“Money raised from the raffle goes to support the women and children at the Safe House to provide them with personal care, personal hygiene items as well as gas gift cards and diapers,” explains Legacy of Healing Crime Victims Outreach and Training Coordinator, Dawn Augustus. “We’ll hold the raffle until the end of October and will hold the drawing on November 1. This year we are showcasing local artists Cy Fryberg, Marcia Horne, Kelly Moses, Patrick Ives and artists throughout the area who have generously donated their artwork for us.”

The Legacy of Healing works with the Tulalip Tribal Court system and receive referrals for survivors and victims of sexual assault and domestic violence. Legacy reaches out to let the victims know what services are available to them. They also take on self-referral cases to help community members who may be escaping a dangerous relationship.

If that’s the case, the women and children may benefit from staying at the Tulalip Safe House which houses between seventeen to twenty people at a time. The Safe House, as well as the Legacy of Healing, are safety zones, meaning that anyone whose been charged with domestic violence or sexual assault cannot enter the boundaries of that area. While at the Safe House, the survivors work with Safe House Coordinator Elizabeth Plowman, to work through their traumatic experience and prepare for the next chapter in their life.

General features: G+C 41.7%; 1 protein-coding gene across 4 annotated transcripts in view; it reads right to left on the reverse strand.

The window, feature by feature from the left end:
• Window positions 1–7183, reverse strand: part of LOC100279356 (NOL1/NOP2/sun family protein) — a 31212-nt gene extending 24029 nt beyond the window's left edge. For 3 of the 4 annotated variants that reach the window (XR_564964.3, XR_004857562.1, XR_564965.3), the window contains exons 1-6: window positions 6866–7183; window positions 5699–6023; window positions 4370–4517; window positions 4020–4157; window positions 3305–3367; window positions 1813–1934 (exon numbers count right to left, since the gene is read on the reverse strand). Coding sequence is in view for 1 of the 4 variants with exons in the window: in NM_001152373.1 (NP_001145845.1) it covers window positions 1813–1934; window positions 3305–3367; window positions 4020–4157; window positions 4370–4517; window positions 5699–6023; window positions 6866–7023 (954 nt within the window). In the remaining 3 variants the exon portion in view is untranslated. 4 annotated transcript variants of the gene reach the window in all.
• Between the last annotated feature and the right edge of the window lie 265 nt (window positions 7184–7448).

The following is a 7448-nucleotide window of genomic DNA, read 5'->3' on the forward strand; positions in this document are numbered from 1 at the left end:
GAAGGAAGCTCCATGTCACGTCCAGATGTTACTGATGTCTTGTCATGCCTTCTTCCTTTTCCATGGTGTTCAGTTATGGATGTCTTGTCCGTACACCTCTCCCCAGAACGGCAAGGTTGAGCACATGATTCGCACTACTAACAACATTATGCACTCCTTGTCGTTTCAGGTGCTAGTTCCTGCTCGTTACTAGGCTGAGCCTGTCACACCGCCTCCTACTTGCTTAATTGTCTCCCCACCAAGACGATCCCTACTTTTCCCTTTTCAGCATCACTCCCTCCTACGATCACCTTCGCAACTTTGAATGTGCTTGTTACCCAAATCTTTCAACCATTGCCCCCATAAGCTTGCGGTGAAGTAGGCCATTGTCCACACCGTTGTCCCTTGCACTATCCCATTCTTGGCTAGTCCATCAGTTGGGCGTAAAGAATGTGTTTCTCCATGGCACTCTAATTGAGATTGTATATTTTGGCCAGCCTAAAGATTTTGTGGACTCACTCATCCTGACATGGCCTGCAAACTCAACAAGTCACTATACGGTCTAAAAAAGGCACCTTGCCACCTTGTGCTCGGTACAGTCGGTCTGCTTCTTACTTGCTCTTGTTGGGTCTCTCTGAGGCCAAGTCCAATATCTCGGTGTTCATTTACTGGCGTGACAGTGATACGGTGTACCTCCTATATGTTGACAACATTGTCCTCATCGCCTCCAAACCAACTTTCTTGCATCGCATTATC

“When you’re leaving a DV relationship you’re not leaving with access to the bank account or a car,” says Leora. “A lot of the women who come in don’t have prior job experience, they’ve been the stay at home mom. They work with Elizabeth and are able to get on TANF. Even clients who are no longer in the Safe House, still have access to that case management and advocacy from Elizabeth.”

A number of departments showed up in support of Legacy’s open house, including the Tulalip Bay Fire Department, Tulalip Community Health Department, Karen I. Fryberg Health Clinic and the Tulalip Police Department. 

“I stopped by to see the resources they have,” states TPD Officer, Haison Doung. “The more resources we have, we can use while on duty and this is another great addition. The Legacy of Healing, the Safe House and the Child Advocacy Center do so much good for the community. To be able to show support is important because they give the victims all of these resources and that is important for healing.”

The Legacy of Healing has played an active role in this year’s Tulalip Unity Month and hosted a presentation, informing the youth about domestic violence. The department will continue making appearances throughout the community for the remainder of the month, helping spread awareness and education about domestic violence, stalking, sexual assault and trafficking.

“I hope that people take away that we’re friendly because domestic violence and sexual assault is not something that people want to openly talk about,” says Tiffany. “I hope that they can come in and feel comfortable and see that we’re not scary or judgmental, we’re just women who want to hold their hand and walk with them through this journey. Because most of us on our staff have been in a domestic violence relationship or are also survivors of sexual assault, we get it and we just want to be there for them.”

To help support the women and children of the Safe House, be sure to purchase a raffle ticket before the month ends. And for additional details, please contact the Legacy of Healing at (360) 716-4100.